Breakheart Reservation
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9 best hiking spots near Boston

Step away from the screens and enjoy the great outdoors on these trails

Olivia VanniCheryl Fenton
Written by: Cheryl Fenton

While urban living offers the best in restaurants, nightlife and theater, sometimes you just want to get outside, stretch your legs and hit the open trails in peace. Believe it or not, you don’t need to travel to the White Mountains or the Appalachian Trail to get your nature fix. There are plenty of picturesque hiking spots near Boston. Whether it’s climbing scenic wooded preserves or exploring waterfront trails, these local hikes are perfect for walking off the bustle of The Hub. No time to leave the city limits? Head over to one of Boston’s best parks. And if you want to turn an afternoon stroll into a full-on escape, check out the best weekend getaways from Boston and the best day trips from Boston.

Best things to do in Boston
Best secluded Airbnbs near Boston

The best hiking near Boston

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Boston is no Denver, but there are still a couple of mountains (glorified hills, really) to climb. Just a few minutes outside of the city proper is a 7,000-acre reservation with 125 miles of pristine hiking trails. Climb to the top of Great Blue Hill and enjoy an unmatched view of the Hub's skylinejust prepare to share the scenery with crowds during the warmer months. Ski bunnies can return in the winter for some modest slalom action.

Just north of Boston, this 2,500-acre state park in Stoneham features more than 100 miles of trails. While the reservation has hikes for all levels, the Skyline Trail is both the most challenging and the most popular. It includes seven miles of rough terrain passing over hills, through wooded forests and around stunning lakes. A climb to the top of Wright’s Tower (when it’s unlocked for most afternoon exploration) affords gorgeous Boston views. Even if the observation tower is closed to visitors you can still grab those vistas from atop the rocks ledges surrounding the structure.


Though relatively small (251 acres), this lush nature preserve is a mere 11 miles outside of the city. Overlooking Hingham Harbor, there are 4.5 miles of easy-to-moderate trails available for exploring. Hike through rolling hills, past saltwater marshes and along the shoreline while still catching glimpses of the Boston Skyline. Head back into the forest to watch the countless species of birds who call this preserve their home.

Great for both hiking and mountain biking, this state park features numerous trails—ranging from easy to challenging—through dense hardwood forests. Seven hills within the park, which spans Saugus and Wakefield, offer views of Boston as well as New Hampshire and central Massachusetts. The Saugus River cuts through the park, and trails follow along the riverbanks of two lakes.


This area may be the largest conservation area in leafy Lincoln, but it's namesake mountain is actually more like a manageable hill. Wander these trails and you’re bound to see quaint wildlifefrom chipmunks and squirrels, to birds and deer. The top of Mount Misery offers views of the Sudbury River and Fairhaven Bay. Concord’s wildly popular Walden Pond (Henry David Thoreau's inspiration for Walden) is located nearby, so make a day of it and hit up both natural attractions while you're out there.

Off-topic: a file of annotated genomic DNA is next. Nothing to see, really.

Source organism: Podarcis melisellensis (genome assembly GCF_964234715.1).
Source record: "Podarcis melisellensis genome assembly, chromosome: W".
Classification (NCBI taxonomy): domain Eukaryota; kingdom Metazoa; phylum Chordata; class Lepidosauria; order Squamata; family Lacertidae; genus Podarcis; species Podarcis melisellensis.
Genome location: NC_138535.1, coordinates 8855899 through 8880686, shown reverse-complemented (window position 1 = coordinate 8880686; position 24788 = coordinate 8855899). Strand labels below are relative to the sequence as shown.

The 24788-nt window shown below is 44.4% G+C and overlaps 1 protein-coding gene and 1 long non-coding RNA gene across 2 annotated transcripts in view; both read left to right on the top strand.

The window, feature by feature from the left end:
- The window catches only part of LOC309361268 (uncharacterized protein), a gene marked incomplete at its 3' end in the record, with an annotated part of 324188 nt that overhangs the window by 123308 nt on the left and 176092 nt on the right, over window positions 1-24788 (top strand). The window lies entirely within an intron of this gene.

Located in Andover, this vast expanse includes 35 miles of trails and 11 quaint and quiet ponds – some even available for lazy day canoeing. With more than 3,000 acres of hardwood, hemlock and white pine forest, don’t discount an overnight stay at the 91-site campground. When just an afternoon is all your schedule affords, hit the Yellow Diamond Trail for a stroll to and around Salem Pond.


We all know that Wachusett Mountain is a popular winter destination for skiiers, thanks to those catchy commercials—but the tallest mountain near Boston also offers hiking throughout the rest of the year. The surrounding reservation includes the largest area of old growth forest in Massachusetts, as well as ponds, streams, a raised bog and 17 miles of trails. The 2.6-mile-long Harrington Trail is a popular hike that leads to the mountain's peak, where you can see the Boston skyline and New Hampshire's Mt. Monadnock on a clear day.

Locals mostly know the quiet little town of Hopkinton as the starting point of the Boston Marathon. However, Hopkinton State Park is a hotbed of outdoor activities, with several trails running through its 1,500 acres of forest. There are paths for hikers of all levels, some of which are also used for horseback riding. In the summer, you can cool off and wash the sweat away with a swim in the reservoir.


This beautiful, five-mile path connects historic sites from Meriam’s Corner in Concord to the eastern boundary of Minute Man National Historical Park in Lexington. The easy, level trail follows the route that Minutemen once took to the battle at Concord Bridge, where they prevented the British from seizing the Colonists’ weapons. There are informative markers along the walk and an educational presentation at the visitor center, so your hike can double as a history lesson.

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